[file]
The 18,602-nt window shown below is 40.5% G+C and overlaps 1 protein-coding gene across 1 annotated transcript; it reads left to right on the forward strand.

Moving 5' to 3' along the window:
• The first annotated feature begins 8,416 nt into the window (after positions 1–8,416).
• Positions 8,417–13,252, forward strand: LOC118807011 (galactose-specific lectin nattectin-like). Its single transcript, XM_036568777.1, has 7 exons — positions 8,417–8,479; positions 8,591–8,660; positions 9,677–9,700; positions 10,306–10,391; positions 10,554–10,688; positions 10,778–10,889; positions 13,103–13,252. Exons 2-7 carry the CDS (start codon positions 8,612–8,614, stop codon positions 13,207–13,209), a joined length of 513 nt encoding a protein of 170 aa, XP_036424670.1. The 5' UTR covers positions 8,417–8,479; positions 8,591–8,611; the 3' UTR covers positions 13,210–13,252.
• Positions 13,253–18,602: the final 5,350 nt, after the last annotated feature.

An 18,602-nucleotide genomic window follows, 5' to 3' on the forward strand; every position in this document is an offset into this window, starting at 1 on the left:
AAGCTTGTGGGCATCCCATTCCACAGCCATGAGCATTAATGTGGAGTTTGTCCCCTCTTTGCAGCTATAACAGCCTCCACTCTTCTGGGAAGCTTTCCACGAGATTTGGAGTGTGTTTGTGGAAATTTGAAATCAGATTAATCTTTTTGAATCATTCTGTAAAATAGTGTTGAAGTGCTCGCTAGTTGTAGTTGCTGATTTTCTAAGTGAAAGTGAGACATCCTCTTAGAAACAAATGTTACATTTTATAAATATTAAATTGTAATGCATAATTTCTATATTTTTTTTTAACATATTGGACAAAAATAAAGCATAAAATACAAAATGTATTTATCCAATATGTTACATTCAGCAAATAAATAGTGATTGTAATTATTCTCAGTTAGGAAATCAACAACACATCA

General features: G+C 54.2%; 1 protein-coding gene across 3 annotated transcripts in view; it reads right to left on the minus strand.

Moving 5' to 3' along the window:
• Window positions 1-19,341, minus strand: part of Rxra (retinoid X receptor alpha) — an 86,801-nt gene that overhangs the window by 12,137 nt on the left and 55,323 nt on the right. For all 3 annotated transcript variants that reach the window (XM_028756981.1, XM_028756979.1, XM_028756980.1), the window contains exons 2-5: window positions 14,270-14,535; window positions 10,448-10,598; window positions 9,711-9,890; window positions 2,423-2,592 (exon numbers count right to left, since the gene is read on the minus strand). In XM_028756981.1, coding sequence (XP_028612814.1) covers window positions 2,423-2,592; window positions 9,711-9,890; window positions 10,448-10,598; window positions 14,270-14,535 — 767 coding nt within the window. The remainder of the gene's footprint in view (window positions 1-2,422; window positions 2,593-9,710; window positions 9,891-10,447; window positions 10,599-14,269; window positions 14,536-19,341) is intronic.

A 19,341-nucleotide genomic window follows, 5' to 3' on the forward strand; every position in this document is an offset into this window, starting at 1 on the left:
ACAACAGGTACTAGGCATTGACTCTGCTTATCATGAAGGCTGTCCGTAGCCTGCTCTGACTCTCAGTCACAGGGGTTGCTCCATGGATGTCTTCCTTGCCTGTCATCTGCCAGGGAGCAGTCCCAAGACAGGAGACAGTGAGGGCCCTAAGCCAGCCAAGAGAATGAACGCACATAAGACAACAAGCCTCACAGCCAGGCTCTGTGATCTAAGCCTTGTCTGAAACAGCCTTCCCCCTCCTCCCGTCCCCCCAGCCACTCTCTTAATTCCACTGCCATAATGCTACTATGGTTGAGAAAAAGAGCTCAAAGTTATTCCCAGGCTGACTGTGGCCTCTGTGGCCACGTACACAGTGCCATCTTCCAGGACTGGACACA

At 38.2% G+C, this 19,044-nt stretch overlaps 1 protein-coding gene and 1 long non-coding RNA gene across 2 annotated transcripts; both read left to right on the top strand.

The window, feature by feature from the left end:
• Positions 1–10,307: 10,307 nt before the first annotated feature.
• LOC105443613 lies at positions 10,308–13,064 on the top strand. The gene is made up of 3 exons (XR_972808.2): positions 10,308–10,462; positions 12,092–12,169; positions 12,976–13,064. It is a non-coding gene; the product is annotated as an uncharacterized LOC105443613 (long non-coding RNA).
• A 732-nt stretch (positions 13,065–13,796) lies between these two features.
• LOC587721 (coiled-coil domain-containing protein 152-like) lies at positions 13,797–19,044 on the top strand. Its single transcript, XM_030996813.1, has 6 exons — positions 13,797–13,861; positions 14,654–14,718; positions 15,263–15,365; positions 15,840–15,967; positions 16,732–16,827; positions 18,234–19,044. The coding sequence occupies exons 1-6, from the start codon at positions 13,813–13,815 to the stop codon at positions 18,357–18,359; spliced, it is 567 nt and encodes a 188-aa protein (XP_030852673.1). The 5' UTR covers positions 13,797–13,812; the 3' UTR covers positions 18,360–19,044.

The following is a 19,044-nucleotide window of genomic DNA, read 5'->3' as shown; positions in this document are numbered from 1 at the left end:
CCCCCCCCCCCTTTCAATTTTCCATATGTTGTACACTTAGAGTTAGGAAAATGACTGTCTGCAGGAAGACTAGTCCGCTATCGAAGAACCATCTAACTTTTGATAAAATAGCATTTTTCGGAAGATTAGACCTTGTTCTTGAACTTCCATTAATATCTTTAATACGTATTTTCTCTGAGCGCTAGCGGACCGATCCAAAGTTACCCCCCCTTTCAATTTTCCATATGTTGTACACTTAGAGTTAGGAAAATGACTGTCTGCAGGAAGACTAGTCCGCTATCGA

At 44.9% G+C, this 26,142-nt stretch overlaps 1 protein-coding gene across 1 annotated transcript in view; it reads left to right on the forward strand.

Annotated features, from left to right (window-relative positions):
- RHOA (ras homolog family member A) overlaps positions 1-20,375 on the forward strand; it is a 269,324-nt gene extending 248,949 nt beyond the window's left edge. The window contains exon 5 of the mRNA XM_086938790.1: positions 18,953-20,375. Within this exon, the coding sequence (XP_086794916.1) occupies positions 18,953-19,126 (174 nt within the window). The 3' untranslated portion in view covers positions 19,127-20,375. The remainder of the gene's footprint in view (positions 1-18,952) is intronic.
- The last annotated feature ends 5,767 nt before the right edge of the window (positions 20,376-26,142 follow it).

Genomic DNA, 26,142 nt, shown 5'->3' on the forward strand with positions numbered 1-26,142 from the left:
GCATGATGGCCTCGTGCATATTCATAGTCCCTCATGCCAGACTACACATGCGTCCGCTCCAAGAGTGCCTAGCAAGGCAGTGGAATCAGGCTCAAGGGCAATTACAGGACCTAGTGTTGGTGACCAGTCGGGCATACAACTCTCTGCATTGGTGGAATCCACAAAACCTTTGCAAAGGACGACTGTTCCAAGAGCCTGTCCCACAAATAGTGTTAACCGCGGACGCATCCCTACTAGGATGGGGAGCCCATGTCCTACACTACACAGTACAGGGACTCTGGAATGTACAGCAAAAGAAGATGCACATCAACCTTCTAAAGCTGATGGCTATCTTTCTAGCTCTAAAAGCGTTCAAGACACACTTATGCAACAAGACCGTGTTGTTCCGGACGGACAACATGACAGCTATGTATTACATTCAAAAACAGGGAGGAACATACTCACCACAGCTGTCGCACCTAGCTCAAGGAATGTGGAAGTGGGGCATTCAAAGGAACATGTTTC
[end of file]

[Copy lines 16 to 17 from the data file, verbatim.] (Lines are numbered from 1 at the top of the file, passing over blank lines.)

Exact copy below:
• LOC105443613 lies at positions 10,308–13,064 on the top strand. The gene is made up of 3 exons (XR_972808.2): positions 10,308–10,462; positions 12,092–12,169; positions 12,976–13,064. It is a non-coding gene; the product is annotated as an uncharacterized LOC105443613 (long non-coding RNA).
• A 732-nt stretch (positions 13,065–13,796) lies between these two features.